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Ocean warming to impact food production in India, elsewhere

Sunday, Sep 11, 2016,14:24 IST By metrovaartha A A A

Kochi | Food security of India and several other major key food producing countries are threatened by changing weather patterns due to warming of the oceans, which may well be the “greatest” hidden challenge for the present generation, according to a study.

Changes in ocean-focused atmospheric patterns have direct implications on food production as the yield is impacted. “The consequences for society of changing weather patterns due to the warming of the oceans are considerable,” said the report titled “Explaining ocean warming: causes, scale, effects and consequences”.

The report released by the International Union for Conservation of Nature (IUCN) said they involve a mix of food and water factors, and the evolution of various types of risk.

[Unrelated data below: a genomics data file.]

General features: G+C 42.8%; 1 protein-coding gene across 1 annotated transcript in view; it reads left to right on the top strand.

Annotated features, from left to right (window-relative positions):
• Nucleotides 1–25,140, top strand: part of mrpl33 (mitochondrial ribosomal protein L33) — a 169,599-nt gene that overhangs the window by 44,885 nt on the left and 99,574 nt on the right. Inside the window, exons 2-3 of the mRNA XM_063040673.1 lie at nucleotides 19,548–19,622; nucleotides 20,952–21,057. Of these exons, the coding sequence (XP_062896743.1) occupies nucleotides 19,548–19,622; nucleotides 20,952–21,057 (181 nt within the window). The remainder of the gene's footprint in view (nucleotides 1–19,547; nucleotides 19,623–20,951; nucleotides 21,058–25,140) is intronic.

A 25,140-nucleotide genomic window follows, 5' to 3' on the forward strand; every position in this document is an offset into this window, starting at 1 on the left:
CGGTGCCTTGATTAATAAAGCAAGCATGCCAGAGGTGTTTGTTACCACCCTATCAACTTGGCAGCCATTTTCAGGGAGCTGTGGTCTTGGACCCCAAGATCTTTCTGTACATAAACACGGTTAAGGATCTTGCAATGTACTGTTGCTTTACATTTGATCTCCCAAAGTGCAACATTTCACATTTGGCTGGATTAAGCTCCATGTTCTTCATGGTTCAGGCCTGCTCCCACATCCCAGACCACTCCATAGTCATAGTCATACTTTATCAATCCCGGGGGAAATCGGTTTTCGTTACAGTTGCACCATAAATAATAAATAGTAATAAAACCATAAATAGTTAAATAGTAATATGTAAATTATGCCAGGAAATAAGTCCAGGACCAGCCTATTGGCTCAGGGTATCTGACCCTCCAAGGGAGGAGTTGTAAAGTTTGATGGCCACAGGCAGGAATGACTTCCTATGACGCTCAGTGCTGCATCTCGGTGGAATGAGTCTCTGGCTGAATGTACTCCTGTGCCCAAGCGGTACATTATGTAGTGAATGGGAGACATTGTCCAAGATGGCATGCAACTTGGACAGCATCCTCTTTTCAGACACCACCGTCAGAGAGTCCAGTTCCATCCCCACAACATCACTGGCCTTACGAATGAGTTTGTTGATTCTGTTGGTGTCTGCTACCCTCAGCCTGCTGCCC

Noting that there have already been changes to precipitation patterns in a number of areas of the planet resulting from large-scale atmospheric teleconnections with ocean warming, the report said there can be increased rainfall in some mid-latitude and monsoon areas and decrease over various sub-tropical regions.

“Both will have impacts on the yields of crops over a range of important food producing areas such as Australia, North America and India,” it said.

The report said there were good correlations between wheat and maize yields with the NAO and PDO (Pacific Decadal Oscillation), so changes in these ocean-focused atmospheric patterns have direct implications on food production.

Similarly, increasing temperatures tend to reduce maize yields, if all other factors are held constant, it said.

“At sea, warming temperatures will cause changes to the abundance and range of marine species used for food, leading to implications for both the billion people who depend on fish for their principal source of protein and the fishing and aquaculture industries linked to this harvesting.”

It also warned that the changes in the ocean are happening between 1.5 and 5 times faster than those on land.

“Such range shifts are potentially irreversible, with great impacts on ecosystems. What this will result in, decades down the line, is less clear.

“It is an experiment where, rather than being a casual observer in the lab, we have unwittingly placed ourselves inside the test-tube,” it said, adding that ocean warming may well turn out to be the greatest hidden challenge of our generation.

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